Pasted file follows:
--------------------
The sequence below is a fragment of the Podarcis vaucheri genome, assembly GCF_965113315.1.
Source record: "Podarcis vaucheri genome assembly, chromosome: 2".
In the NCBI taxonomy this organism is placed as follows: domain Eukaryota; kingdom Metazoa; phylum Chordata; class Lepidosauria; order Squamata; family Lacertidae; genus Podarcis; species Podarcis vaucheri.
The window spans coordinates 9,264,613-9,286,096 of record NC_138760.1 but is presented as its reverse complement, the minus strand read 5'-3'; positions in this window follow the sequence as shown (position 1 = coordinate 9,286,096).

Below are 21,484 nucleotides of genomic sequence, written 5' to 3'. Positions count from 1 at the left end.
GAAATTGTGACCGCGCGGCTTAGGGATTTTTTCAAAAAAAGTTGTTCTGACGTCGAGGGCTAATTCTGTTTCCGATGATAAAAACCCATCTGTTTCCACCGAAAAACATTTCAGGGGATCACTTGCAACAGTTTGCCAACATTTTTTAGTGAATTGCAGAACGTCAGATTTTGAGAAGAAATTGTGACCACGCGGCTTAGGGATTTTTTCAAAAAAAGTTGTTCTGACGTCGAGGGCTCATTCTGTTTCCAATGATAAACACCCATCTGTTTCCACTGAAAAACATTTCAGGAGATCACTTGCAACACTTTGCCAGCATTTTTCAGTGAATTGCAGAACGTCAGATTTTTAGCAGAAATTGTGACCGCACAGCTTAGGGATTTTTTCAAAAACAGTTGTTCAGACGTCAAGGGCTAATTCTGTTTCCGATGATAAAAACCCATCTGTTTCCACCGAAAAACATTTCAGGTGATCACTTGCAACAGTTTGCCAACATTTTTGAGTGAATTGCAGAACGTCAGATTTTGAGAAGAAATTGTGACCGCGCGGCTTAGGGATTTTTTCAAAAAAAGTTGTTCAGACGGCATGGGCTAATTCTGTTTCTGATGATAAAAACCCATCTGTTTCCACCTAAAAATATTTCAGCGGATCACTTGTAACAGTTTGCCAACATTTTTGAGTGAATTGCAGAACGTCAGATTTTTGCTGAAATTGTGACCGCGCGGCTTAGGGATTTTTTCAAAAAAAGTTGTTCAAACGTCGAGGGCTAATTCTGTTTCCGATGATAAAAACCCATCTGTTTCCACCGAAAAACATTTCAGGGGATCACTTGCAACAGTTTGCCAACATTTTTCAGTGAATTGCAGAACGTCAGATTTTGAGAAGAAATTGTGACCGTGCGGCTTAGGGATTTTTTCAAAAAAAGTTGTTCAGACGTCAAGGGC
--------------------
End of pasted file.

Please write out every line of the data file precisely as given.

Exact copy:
The sequence below is a fragment of the Podarcis vaucheri genome, assembly GCF_965113315.1.
Source record: "Podarcis vaucheri genome assembly, chromosome: 2".
In the NCBI taxonomy this organism is placed as follows: domain Eukaryota; kingdom Metazoa; phylum Chordata; class Lepidosauria; order Squamata; family Lacertidae; genus Podarcis; species Podarcis vaucheri.
The window spans coordinates 9,264,613-9,286,096 of record NC_138760.1 but is presented as its reverse complement, the minus strand read 5'-3'; positions in this window follow the sequence as shown (position 1 = coordinate 9,286,096).

Below are 21,484 nucleotides of genomic sequence, written 5' to 3'. Positions count from 1 at the left end.
GAAATTGTGACCGCGCGGCTTAGGGATTTTTTCAAAAAAAGTTGTTCTGACGTCGAGGGCTAATTCTGTTTCCGATGATAAAAACCCATCTGTTTCCACCGAAAAACATTTCAGGGGATCACTTGCAACAGTTTGCCAACATTTTTTAGTGAATTGCAGAACGTCAGATTTTGAGAAGAAATTGTGACCACGCGGCTTAGGGATTTTTTCAAAAAAAGTTGTTCTGACGTCGAGGGCTCATTCTGTTTCCAATGATAAACACCCATCTGTTTCCACTGAAAAACATTTCAGGAGATCACTTGCAACACTTTGCCAGCATTTTTCAGTGAATTGCAGAACGTCAGATTTTTAGCAGAAATTGTGACCGCACAGCTTAGGGATTTTTTCAAAAACAGTTGTTCAGACGTCAAGGGCTAATTCTGTTTCCGATGATAAAAACCCATCTGTTTCCACCGAAAAACATTTCAGGTGATCACTTGCAACAGTTTGCCAACATTTTTGAGTGAATTGCAGAACGTCAGATTTTGAGAAGAAATTGTGACCGCGCGGCTTAGGGATTTTTTCAAAAAAAGTTGTTCAGACGGCATGGGCTAATTCTGTTTCTGATGATAAAAACCCATCTGTTTCCACCTAAAAATATTTCAGCGGATCACTTGTAACAGTTTGCCAACATTTTTGAGTGAATTGCAGAACGTCAGATTTTTGCTGAAATTGTGACCGCGCGGCTTAGGGATTTTTTCAAAAAAAGTTGTTCAAACGTCGAGGGCTAATTCTGTTTCCGATGATAAAAACCCATCTGTTTCCACCGAAAAACATTTCAGGGGATCACTTGCAACAGTTTGCCAACATTTTTCAGTGAATTGCAGAACGTCAGATTTTGAGAAGAAATTGTGACCGTGCGGCTTAGGGATTTTTTCAAAAAAAGTTGTTCAGACGTCAAGGGC